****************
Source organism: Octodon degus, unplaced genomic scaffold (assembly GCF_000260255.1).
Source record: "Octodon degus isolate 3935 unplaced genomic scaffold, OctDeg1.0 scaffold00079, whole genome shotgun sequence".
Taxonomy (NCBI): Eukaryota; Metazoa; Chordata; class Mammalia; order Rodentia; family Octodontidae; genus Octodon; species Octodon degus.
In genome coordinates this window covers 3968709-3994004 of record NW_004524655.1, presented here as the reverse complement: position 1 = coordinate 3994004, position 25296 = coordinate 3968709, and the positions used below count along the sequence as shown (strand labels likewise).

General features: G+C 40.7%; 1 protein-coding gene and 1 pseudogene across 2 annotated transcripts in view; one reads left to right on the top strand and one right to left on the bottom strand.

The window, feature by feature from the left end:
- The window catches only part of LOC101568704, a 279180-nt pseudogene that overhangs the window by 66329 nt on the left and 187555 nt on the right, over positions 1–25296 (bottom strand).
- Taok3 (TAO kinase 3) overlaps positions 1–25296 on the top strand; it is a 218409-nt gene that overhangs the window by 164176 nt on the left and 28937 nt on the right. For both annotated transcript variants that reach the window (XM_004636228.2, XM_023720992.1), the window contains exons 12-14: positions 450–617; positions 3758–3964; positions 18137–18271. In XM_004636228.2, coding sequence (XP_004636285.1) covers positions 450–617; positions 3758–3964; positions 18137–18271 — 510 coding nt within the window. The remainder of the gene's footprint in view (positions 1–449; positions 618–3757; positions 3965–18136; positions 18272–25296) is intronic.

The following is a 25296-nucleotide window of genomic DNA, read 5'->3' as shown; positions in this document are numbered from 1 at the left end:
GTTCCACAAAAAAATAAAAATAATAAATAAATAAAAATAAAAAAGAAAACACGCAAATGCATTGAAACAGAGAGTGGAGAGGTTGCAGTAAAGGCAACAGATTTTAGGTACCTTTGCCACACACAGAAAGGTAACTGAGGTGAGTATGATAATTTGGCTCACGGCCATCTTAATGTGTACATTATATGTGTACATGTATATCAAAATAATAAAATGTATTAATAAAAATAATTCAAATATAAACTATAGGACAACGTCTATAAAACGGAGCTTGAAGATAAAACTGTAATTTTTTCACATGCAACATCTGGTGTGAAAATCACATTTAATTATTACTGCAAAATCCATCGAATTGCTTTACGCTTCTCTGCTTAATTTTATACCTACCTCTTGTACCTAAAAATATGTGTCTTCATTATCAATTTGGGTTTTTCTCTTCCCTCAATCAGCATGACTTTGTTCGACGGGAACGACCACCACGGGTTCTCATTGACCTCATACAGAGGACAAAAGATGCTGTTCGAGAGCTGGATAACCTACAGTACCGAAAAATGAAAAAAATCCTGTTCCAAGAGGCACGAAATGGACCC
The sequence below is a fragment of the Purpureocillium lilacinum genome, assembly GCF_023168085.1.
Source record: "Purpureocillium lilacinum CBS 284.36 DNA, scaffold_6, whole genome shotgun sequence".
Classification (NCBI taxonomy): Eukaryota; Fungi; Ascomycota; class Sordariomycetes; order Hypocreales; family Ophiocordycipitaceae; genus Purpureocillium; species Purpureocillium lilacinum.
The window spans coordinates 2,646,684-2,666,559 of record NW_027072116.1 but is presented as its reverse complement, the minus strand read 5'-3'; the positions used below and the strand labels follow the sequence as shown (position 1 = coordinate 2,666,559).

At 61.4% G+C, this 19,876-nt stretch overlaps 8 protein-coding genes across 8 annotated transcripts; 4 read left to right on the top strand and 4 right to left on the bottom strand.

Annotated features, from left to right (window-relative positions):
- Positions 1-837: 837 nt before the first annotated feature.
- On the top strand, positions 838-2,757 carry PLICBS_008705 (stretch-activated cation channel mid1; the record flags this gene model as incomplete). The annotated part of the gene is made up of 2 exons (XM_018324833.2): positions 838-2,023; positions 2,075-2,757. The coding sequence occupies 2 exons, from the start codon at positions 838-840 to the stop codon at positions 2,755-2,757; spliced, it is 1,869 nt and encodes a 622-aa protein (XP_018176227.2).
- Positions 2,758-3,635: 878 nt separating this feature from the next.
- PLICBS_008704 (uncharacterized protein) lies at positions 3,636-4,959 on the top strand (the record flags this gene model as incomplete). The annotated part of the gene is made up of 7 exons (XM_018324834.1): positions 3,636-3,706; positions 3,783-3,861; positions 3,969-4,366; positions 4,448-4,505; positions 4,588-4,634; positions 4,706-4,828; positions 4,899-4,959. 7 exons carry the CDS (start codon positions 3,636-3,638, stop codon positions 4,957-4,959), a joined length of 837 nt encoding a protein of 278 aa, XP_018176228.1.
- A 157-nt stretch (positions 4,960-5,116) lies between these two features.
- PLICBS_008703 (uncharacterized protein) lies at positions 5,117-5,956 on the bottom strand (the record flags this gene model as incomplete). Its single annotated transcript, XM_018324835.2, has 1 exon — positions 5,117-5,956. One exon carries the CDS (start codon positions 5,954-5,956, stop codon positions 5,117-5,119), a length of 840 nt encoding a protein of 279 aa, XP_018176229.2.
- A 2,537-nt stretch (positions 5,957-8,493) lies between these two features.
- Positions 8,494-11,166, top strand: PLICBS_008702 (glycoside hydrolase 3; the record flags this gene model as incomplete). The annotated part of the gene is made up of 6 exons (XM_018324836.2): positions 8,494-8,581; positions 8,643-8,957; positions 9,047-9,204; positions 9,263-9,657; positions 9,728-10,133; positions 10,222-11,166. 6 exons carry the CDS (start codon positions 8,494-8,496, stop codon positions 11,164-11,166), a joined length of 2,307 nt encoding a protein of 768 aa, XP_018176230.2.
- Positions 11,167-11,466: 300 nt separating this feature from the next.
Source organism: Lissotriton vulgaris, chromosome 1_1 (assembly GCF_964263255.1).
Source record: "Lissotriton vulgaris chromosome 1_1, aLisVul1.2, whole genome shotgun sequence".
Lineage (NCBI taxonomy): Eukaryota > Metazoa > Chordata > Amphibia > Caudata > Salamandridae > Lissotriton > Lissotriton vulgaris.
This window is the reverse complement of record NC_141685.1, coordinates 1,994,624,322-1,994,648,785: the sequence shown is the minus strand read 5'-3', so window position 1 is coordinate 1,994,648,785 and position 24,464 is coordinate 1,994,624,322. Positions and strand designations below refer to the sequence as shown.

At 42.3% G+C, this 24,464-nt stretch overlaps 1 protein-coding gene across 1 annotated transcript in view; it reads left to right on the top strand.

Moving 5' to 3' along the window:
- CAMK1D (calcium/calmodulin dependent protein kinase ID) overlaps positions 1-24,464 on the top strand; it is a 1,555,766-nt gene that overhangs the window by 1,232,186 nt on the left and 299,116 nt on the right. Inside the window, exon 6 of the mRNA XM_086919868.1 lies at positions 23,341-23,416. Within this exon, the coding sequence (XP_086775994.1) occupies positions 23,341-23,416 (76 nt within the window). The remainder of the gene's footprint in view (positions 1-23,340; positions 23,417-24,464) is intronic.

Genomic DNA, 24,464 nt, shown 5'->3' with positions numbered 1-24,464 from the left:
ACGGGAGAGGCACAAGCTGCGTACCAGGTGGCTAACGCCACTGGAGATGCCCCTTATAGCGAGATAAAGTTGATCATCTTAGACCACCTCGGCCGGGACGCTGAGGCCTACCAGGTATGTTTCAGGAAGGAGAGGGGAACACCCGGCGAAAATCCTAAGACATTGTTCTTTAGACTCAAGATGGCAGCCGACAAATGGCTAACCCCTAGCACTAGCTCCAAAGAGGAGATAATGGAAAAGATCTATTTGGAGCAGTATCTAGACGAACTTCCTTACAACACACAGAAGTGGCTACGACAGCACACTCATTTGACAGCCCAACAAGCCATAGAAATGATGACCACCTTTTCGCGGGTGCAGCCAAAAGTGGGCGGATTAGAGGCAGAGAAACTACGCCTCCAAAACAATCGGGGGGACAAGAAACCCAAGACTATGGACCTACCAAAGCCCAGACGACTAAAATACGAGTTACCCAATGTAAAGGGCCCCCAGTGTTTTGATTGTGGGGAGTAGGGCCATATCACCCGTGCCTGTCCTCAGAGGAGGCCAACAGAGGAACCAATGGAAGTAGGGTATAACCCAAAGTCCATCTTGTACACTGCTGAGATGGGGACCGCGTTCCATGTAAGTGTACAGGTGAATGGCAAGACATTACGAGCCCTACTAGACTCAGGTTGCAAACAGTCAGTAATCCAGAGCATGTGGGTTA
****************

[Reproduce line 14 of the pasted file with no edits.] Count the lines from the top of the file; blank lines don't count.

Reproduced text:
The window spans coordinates 2,646,684-2,666,559 of record NW_027072116.1 but is presented as its reverse complement, the minus strand read 5'-3'; the positions used below and the strand labels follow the sequence as shown (position 1 = coordinate 2,666,559).